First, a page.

Ø. Allegiance is to the party, not the people. The consequences are already manifest. There is a growing perception that the NEC/ANC behaves behind closed doors; that dissent is punished or at least not encouraged if one is to make his/her way up the ladder of the party hierarchy. Toeing the line is the test of worthiness, not performance in office. Jacob Zuma, national chairperson of the ANC, recently cautioned party leaders:. 'Anyone in the ANC who thinks the Constitution is more important than [the] ANC is in for a rude awakening." Airing differences in public is the cardinal sin; the unforgivable, to bring the party into "disrepute." "Disciplinary committees" are convened at the blink of an eye and mete out the appropriate "punishments."
Ø. In this respect, many political commentators have taken wry note that the ANC and old NP are not very different in their modes operandi when it comes to party matters, says one: "They're very much the same. They close ranks. When there's a clamor for the resignation of a minister, the ranks will be closed, even though he/she may be dismissed a year or two later." Another interviewee, the editor of a liberal newspaper which editorially endorsed the idea of an American-style system to elect the president, speaks about the reaction to the editorial:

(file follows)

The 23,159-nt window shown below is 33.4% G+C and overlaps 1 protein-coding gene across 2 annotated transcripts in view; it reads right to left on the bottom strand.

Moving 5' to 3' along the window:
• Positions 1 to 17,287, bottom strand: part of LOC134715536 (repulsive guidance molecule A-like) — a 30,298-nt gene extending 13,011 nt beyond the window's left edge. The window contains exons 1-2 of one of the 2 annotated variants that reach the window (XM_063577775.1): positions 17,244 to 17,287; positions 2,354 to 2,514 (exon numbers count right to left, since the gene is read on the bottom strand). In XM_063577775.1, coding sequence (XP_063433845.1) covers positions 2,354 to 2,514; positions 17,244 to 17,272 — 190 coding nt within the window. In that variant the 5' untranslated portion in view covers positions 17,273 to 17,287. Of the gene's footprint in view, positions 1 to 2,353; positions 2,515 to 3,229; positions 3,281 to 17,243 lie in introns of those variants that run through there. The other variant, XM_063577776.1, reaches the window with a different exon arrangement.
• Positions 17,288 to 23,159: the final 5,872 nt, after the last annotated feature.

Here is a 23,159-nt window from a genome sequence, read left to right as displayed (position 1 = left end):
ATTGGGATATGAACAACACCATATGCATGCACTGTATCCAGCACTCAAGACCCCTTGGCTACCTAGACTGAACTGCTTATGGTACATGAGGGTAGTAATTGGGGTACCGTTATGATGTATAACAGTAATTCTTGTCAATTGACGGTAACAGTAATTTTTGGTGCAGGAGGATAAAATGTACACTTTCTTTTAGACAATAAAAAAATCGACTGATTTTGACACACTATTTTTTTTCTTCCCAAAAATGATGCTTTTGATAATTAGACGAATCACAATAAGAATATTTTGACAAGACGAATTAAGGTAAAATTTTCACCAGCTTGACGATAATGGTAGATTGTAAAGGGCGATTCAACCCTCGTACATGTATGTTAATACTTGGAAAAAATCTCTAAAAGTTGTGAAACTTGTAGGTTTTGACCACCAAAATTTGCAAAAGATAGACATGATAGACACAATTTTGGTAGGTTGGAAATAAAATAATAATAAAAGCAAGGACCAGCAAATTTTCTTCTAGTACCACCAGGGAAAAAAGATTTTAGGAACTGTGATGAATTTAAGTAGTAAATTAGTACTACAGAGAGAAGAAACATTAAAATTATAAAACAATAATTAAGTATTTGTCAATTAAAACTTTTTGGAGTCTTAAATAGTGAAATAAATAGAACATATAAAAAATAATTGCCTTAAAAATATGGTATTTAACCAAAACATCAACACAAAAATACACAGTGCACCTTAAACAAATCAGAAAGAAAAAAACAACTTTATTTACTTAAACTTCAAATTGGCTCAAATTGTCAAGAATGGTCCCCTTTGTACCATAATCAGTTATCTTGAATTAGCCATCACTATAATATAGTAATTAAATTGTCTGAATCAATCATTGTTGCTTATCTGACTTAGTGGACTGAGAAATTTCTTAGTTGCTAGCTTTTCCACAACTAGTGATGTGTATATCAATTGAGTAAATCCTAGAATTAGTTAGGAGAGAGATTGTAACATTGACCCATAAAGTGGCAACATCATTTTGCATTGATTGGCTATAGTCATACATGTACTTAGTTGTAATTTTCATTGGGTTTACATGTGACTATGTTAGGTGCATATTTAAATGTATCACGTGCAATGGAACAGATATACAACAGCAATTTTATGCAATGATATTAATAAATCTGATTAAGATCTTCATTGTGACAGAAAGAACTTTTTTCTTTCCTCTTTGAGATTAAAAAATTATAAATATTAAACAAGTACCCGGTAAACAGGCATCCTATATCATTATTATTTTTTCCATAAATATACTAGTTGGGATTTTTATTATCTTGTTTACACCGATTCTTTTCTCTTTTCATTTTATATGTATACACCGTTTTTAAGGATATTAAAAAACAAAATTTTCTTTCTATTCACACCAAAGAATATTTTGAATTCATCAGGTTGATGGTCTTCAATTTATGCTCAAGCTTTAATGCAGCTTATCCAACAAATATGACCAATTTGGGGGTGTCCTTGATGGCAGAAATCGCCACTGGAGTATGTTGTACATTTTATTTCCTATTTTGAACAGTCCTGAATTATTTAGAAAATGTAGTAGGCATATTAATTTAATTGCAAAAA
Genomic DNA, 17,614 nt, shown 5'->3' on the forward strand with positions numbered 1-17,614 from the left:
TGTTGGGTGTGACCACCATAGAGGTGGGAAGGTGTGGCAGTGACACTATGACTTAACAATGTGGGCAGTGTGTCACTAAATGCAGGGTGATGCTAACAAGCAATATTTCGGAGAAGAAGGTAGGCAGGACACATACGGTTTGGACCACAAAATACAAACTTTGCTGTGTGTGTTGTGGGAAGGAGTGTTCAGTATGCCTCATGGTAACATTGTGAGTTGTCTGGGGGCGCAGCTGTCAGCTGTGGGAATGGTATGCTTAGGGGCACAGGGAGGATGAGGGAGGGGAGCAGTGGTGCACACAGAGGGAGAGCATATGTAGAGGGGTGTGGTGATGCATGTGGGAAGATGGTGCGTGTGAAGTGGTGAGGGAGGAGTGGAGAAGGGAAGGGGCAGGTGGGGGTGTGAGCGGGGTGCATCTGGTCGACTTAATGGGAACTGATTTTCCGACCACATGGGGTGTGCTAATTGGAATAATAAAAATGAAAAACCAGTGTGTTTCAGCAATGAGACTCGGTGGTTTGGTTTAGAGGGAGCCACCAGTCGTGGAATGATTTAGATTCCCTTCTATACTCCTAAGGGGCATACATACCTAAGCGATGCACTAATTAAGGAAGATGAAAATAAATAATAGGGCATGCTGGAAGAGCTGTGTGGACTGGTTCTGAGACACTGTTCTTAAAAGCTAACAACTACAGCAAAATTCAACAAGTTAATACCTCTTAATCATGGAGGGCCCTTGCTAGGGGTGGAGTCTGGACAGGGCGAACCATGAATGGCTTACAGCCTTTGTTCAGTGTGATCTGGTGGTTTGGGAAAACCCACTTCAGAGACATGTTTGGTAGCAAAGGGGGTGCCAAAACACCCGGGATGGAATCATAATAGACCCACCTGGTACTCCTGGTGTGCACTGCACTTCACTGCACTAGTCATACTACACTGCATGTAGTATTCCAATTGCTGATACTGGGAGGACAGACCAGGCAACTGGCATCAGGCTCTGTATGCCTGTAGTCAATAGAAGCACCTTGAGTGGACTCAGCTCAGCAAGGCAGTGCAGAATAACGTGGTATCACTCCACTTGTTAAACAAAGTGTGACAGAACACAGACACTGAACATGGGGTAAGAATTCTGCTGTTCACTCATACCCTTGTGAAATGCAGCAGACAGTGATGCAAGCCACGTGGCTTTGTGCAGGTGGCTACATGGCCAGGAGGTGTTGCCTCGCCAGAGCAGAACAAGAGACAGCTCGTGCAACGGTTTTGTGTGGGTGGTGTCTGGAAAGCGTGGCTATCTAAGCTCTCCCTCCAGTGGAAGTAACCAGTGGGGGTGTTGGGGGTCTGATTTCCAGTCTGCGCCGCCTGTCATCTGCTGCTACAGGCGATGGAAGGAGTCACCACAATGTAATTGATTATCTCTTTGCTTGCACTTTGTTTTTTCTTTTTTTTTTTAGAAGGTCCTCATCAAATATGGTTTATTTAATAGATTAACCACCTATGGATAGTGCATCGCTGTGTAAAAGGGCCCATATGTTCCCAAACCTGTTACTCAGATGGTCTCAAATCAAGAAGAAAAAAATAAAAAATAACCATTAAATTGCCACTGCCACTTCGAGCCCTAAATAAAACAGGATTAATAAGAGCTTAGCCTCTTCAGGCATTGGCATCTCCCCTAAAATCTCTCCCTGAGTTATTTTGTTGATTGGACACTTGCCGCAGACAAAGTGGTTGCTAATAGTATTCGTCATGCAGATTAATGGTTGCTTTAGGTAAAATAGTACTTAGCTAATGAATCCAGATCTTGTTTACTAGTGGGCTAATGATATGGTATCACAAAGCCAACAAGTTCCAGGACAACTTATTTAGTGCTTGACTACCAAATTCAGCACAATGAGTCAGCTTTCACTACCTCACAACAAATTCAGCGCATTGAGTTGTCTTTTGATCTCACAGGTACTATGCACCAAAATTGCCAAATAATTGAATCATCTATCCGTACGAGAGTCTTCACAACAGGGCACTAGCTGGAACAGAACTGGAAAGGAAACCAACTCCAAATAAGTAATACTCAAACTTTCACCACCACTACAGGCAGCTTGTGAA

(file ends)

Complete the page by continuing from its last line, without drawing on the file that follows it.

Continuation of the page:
"My sense of reaction to what we wrote is that there is huge debate and concern about the issues we touched on about how we're choosing our leaders, and the level of debate and openness and democracy within the ANC. I think there is an acute awareness that those things impact directly on issues of governance and delivery. I sense a great deal of concern among MPs about the changes they see happening in the way the ANC works, that they are saying to themselves: well, how did Thabo become the heir apparent and will we actually get a chance to really debate and vote on this matter, or are we going to find that when it comes to the election there is one candidate - and the most we can do is abstain. I sense there is real debate and real concern. In the way appointments have been made, in the way dissent has been dealt with, one gets the sense that people are rewarded for toeing the line, taking the right positions, by not challenging authority or leadership, and people are being punished for dissenting or critical views."